The creation of an environment friendly to the private sector requires the introduction of major reforms that could undermine the coalition the military-backed regime has sought to keep in place.

There are many indications that big businessmen and business families are being alienated from Sisi’s regime, and that their ties with the state are characterized by mutual distrust.35 One example is the failure of the president to persuade Egypt’s business community to donate money to the Long Live Egypt Fund—a public donation fund established upon Sisi’s initiative in June 2014 to collect 100 billion Egyptian pounds ($11.2 billion) to finance public works and infrastructure projects. Only 4 billion Egyptian pounds ($449 million) was collected, including 1 billion ($112 million) from the military, according to Sisi himself.36 

Relations between the business sector and the state have been further exacerbated by the state’s legal action against a number of big businessmen. A tax evasion case against the Sawiris family, Egypt’s wealthiest business family,37 ended with the family being obliged to pay 7 billion Egyptian pounds ($786 million) to the authorities. Salah Diab, a business tycoon who owns Egypt’s largest private daily newspaper, al-Masry al-Youm, was released after spending three days in jail on corruption charges. Ahmed Ezz, the Mubarak-era steel magnate and a leading figure in the former NDP, was twice excluded from parliamentary elections in 2015 by judicial verdict, which was interpreted as a regime veto against his running. Even if these actions were not motivated by a single purpose, the very fact that big businessmen were targeted indicated that they had lost the protection they once enjoyed under Mubarak.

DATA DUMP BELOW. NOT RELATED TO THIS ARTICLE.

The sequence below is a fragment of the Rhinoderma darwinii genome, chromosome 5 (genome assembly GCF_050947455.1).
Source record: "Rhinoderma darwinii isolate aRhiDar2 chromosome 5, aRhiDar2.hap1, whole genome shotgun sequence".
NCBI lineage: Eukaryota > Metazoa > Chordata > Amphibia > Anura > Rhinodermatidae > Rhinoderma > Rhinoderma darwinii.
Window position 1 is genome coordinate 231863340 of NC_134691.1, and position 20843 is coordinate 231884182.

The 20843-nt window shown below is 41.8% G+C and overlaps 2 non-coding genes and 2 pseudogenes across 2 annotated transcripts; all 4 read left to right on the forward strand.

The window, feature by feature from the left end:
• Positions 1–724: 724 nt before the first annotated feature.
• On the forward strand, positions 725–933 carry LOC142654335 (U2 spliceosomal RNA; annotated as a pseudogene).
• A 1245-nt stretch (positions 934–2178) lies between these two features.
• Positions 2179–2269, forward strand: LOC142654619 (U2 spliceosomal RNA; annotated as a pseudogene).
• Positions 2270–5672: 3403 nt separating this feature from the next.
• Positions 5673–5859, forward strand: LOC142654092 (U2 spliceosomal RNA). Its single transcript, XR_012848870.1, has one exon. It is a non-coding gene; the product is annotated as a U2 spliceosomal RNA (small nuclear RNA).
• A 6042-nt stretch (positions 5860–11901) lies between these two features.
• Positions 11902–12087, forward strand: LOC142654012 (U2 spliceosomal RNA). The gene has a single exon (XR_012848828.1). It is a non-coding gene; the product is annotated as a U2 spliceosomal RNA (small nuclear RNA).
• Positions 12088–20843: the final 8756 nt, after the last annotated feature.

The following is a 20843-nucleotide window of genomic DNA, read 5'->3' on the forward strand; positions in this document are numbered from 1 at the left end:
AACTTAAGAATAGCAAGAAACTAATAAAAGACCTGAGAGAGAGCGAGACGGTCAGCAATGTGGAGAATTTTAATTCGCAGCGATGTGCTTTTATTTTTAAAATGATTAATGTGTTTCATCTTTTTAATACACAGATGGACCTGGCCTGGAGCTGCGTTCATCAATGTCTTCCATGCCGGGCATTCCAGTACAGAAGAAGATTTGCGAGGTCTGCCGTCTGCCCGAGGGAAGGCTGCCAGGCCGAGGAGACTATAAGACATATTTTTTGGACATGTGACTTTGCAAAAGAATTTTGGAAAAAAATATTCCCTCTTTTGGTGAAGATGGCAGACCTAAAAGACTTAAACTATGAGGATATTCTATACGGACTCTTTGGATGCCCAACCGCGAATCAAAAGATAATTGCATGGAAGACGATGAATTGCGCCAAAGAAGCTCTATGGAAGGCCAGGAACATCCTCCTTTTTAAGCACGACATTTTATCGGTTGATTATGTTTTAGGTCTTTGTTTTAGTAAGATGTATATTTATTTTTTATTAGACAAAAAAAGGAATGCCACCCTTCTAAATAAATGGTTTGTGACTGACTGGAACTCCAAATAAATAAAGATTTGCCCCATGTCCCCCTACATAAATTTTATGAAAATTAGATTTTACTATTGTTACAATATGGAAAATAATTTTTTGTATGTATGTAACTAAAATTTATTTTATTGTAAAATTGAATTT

Similarly, the political participation of big businessmen in parliament has not been smooth. The Free Egyptians, a party funded by Naguib Sawiris that won 65 seats in parliament (around 10 percent), was excluded from the pro-Sisi In Support of Egypt parliamentary bloc.38 In a sign of where the regime stood, pro-regime media accused the party of being a representative of the special interests of the Sawiris family and the embodiment of collusion between big business and political power.39 

The tension between Sawiris and the state appears to have extended into the economic sphere. In March 2016, the Central Bank of Egypt vetoed Sawiris’s attempt to acquire and merge two investment banks. The businessman accused “security agencies” of blocking the deal.40 The central bank denied this, saying that Sawiris’s company did not meet the technical qualifications for the merger. Whatever the truth, the incident was a further demonstration of how relations between the state and the business community have deteriorated.  

Military-Led Development: Mission Impossible

In its pursuit of economic development, the regime finds itself blocked on many sides. Its poor relations with the private sector have made it less likely to adopt policies that can help relaunch economic growth. The regime’s unwillingness to estrange its base of support in the public sector has made it unable to introduce reform, which is all too necessary given Egypt’s fiscal constraints. The regime’s response to these challenges has been to try driving growth through an unprecedented expansion of the economic role of military-owned companies. This serves not only to keep the military happy but also to retain control over public works projects deemed sensitive for the regime’s legitimacy and popularity.

The regime’s response to its economic development challenges has been to try driving growth through an unprecedented expansion of the economic role of military-owned companies.